I derived the expansion of $\cos (\alpha + \beta)$ as follows, please take a look :

Figure - 1

Here, $\angle AOB = \alpha$, $\angle BOC = \beta$, $\angle AOC = (\alpha + \beta)$, $a = \cos \alpha$, $b = \sin \alpha$, $m = \cos \beta$, $n = \sin \beta$, $x = \cos (\alpha + \beta)$ and $y = \sin (\alpha + \beta)$.
Something to be noticed : $a^2 + b^2 = m^2 + n^2 = x^2 + y^2 = 1$ as they all are sines and cosines of $\alpha$, $\beta$ and $(\alpha + \beta)$ respectively. These equations will be used further in the derivation.

Now, from the above diagram, we can find the length of chord $BC$ using the distance formula which states that the distance between two points $(x_1,y_1)$ and $(x_2,y_2)$ on the Cartesian Plane is : $\sqrt{(x_1-x_2)^2+(y_1-y_2)^2}$. So, we get : $$BC = \sqrt{(x-a)^2+(y-b)^2} = \sqrt{x^2+a^2-2ax+y^2+b^2-2by} $$$$ = \sqrt{(a^2+b^2)+(x^2+y^2)-2ax-2by} = \sqrt{2-2ax-2by}$$ Now, what I do is rotate the axes by an angle of $\alpha$ anticlockwise to obtain this :

Figure - 2

[The dotted lines represent the old axes whereas the red lines denote the new axes. The new X-Axis coincides with the line segment $OB$].
Now, the length of chord $BC$ will remain the same irrespective of the position of the coordinate axes.
And, the point that was previously $B(a,b)$ is now $(0,1)$ and the point that was previously $C(x,y)$ is now $(m,n)$ because $\beta$ becomes an angle in standard position, so the point where the terminal side of $\beta$ will intersect with the unit circle will be $(\cos \beta, \sin \beta)$, which as I mentioned earlier, can be written as $(m,n)$ because $m = cos \beta$ and $n = \sin \beta$.
So, in this "new axes plane", the length of what previously used to be $BC$ will now be : $$\sqrt{(m-1)^2+(n-0)^2} = \sqrt{m^2+1-2m+n^2} = \sqrt{(m^2+n^2)+1-2m} = \sqrt{2-2m}$$

Now, from the two values of the length of $BC$ that we have obtained by aligning the coordinate axes at two different positions are : $\sqrt{2-2ax-2by}$ and $\sqrt{2-2m}$. We can equate these two values to arrive at the value of $x$, which will give us the value of $\cos (\alpha + \beta)$. $$\sqrt{2-2ax-2by} = \sqrt{2-2m}$$. By squaring both sides, we obtain : $$2-2ax-2by = 2-2m$$ Now, we can cancel the term $2$ on both the sides to obtain this : $$-2ax-2by = -2m$$ Dividing both sides by $(-2)$, we will obtain : $$ax+by=m$$ $$ax+b\sqrt{1-x^2}=m$$ $$b\sqrt{1-x^2} = m-ax$$ By squaring both the sides, we will obtain : $$b^2(1-x^2) = (m-ax)^2 = m^2+a^2x^2-2max$$ $$\therefore b^2-b^2x^2 = m^2+a^2x^2-2max$$ Now, we can convert this equation to the standard quadratic equation form $(Ax^2+Bx+C)$ and obtain this : $$(a^2+b^2)x^2+(-2ma)x+(m^2-b^2)=0$$ Here, $A = a^2+b^2$ which is equal to $1$, $B = -2ma$ and $C = m^2-b^2$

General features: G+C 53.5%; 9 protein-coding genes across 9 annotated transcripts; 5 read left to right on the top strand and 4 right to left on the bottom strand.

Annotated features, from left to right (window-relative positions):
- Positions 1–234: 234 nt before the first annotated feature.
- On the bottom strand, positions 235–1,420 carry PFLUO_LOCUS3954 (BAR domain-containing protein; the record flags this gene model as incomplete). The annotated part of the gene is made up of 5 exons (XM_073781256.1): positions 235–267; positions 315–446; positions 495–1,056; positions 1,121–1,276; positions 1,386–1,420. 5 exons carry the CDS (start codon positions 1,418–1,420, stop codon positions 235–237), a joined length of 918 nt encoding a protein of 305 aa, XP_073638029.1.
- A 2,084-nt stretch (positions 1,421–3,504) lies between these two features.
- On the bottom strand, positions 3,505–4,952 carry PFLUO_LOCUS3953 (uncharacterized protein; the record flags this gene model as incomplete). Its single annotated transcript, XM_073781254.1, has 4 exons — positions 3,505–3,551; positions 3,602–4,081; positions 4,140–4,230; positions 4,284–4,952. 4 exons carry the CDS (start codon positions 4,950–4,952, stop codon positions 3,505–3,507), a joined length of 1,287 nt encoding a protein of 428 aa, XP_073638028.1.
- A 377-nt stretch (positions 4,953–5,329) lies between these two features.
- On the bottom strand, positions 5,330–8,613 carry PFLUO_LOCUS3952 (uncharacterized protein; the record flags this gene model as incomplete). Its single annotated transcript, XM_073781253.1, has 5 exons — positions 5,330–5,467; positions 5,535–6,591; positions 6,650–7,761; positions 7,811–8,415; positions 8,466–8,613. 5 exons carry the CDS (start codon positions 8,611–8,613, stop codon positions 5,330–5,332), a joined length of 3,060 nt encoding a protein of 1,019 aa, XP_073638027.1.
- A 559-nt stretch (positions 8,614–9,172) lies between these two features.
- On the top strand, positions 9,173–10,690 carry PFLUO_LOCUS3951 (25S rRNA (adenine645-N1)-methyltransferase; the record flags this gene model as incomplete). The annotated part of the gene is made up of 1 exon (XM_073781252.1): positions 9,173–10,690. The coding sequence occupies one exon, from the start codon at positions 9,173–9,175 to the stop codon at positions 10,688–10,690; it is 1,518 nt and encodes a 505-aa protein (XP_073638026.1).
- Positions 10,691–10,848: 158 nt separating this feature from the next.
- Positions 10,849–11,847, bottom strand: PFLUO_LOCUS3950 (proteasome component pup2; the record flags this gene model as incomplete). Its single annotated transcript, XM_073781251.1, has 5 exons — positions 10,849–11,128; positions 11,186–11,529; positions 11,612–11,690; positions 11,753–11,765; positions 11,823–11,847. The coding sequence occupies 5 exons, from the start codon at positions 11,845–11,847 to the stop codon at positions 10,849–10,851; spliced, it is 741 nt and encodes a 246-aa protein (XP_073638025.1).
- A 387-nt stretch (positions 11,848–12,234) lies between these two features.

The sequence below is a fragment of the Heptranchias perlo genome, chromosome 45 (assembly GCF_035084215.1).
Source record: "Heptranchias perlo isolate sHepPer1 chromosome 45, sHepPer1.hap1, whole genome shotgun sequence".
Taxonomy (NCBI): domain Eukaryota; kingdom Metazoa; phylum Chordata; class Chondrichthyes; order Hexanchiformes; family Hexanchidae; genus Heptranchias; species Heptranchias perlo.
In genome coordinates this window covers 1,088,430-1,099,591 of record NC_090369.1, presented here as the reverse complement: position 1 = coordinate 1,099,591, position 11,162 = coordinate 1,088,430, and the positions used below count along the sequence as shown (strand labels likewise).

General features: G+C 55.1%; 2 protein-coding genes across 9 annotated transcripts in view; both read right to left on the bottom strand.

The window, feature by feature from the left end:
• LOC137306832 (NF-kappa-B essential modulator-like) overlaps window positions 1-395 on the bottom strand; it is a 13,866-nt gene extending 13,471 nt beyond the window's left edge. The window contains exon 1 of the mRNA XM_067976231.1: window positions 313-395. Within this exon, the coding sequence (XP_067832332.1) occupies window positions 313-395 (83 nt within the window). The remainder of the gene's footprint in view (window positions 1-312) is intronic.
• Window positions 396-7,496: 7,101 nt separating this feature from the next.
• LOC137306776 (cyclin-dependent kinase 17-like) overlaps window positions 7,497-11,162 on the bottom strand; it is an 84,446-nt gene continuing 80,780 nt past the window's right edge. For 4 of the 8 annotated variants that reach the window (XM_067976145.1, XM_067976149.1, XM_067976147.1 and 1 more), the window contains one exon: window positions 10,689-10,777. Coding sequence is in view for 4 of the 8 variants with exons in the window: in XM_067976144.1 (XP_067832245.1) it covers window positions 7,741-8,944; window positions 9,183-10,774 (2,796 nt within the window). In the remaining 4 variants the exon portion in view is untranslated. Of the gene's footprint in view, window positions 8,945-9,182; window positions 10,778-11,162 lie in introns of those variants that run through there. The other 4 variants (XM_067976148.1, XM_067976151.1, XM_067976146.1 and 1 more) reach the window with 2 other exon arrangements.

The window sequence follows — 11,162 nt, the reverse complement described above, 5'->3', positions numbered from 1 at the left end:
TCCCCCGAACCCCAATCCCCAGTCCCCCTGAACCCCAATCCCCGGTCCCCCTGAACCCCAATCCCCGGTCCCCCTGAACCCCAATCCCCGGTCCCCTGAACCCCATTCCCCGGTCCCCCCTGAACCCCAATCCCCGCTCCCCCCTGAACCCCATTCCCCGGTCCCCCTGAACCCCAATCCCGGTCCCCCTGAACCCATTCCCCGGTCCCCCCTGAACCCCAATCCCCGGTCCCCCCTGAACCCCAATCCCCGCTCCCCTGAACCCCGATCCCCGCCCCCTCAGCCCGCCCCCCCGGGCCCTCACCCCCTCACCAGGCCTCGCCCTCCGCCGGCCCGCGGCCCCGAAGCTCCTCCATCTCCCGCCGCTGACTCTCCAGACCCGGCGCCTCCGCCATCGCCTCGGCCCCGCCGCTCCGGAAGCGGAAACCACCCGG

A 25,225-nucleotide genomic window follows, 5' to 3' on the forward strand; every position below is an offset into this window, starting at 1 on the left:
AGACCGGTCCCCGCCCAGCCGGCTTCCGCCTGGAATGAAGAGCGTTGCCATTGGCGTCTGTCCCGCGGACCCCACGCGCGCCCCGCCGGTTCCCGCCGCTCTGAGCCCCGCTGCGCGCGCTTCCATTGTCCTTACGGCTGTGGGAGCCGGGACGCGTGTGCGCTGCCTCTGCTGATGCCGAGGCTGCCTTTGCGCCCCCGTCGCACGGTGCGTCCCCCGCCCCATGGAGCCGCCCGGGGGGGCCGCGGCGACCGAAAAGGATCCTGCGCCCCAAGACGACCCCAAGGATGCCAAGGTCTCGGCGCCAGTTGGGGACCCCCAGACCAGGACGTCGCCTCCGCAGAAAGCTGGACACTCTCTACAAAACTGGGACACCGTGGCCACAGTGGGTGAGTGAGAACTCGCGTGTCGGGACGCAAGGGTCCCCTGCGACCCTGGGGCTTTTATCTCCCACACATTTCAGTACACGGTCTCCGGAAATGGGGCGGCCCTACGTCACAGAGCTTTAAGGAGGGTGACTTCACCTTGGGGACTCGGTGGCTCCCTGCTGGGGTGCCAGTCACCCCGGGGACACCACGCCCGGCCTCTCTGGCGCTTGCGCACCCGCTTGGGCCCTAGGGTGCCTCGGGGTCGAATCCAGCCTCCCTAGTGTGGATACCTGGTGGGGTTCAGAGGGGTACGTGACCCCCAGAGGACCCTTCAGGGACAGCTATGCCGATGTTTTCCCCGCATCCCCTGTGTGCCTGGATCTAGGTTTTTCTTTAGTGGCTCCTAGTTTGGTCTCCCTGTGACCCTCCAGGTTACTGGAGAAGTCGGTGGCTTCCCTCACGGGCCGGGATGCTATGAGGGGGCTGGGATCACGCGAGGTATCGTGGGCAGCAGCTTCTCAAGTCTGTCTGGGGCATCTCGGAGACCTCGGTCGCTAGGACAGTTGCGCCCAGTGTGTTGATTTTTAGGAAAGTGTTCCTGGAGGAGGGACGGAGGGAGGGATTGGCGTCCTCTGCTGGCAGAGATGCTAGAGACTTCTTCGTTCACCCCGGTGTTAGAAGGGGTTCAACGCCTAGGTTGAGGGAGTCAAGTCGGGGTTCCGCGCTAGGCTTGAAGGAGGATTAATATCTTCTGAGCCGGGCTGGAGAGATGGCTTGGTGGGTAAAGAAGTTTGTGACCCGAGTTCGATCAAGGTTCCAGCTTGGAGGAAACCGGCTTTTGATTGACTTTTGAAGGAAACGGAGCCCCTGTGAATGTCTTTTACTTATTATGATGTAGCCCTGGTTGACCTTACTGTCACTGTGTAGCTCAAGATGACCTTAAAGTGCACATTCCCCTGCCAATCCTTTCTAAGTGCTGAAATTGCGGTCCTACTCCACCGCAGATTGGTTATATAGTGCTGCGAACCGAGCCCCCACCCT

Let $D$ denote the discriminant. $$\therefore D = B^2-4AC = B^2-4C = 4m^2a^2 - 4(m^2-b^2) = 4m^2a^2 - 4m^2 + 4b^2$$ $$\therefore D = 4(m^2a^2-m^2+b^2) = 4(m^2a^2-m^2+1-a^2) $$$$ = 4(a^2(m^2-1)-1(m^2-a^2)) = 4(m^2-1)(a^2-1)$$ $$\therefore D = 4(-n^2)(-b^2) = 4n^2b^2 $$$$ \implies \sqrt{D} = 2nb$$. Now, by applying the quadratic formula, $$x = \dfrac{-B \pm \sqrt{D}}{2A} = \dfrac{2ma \pm 2nb}{2} = ma \pm nb$$ From this, we get our final result, $$\cos(\alpha + \beta) = \cos \alpha \cos \beta \pm \sin \alpha \sin \beta$$

Now, the only problem seems to be the $\pm$ symbol. How do I get rid of that and determine which symbol to actually put in its place?

Also, please let me know about your thoughts on the derivation.

  • 2
    $\begingroup$ Set $\beta=-\alpha$ to obtain: $1=\cos^2\alpha\mp\sin^2\alpha$. What sign do you choose? :) $\endgroup$ – user Jun 3 '20 at 19:00
  • $\begingroup$ Positive!! That was a good example. But, I do have a question. Is there a way to rule out the negative sign without examples? I just find drawing conclusions from examples a little ambiguous (this particular example is good compared to others, though). $\endgroup$ – Rajdeep Sindhu Jun 3 '20 at 19:03
  • $\begingroup$ Wrong! Negative (in your formula it is opposite). Here example is a good friend, as you should choose one possibility from two. It is similar to choosing positive square root if one computes a distance. $\endgroup$ – user Jun 3 '20 at 19:04
  • $\begingroup$ I don't get how it'd be negative, can you please elaborate? Thanks for the second part of your comment. $\endgroup$ – Rajdeep Sindhu Jun 3 '20 at 19:07
  • 1
    $\begingroup$ I changed it because $\sin(-\alpha)=-\sin(\alpha)$ (see above). $\endgroup$ – user Jun 3 '20 at 19:12

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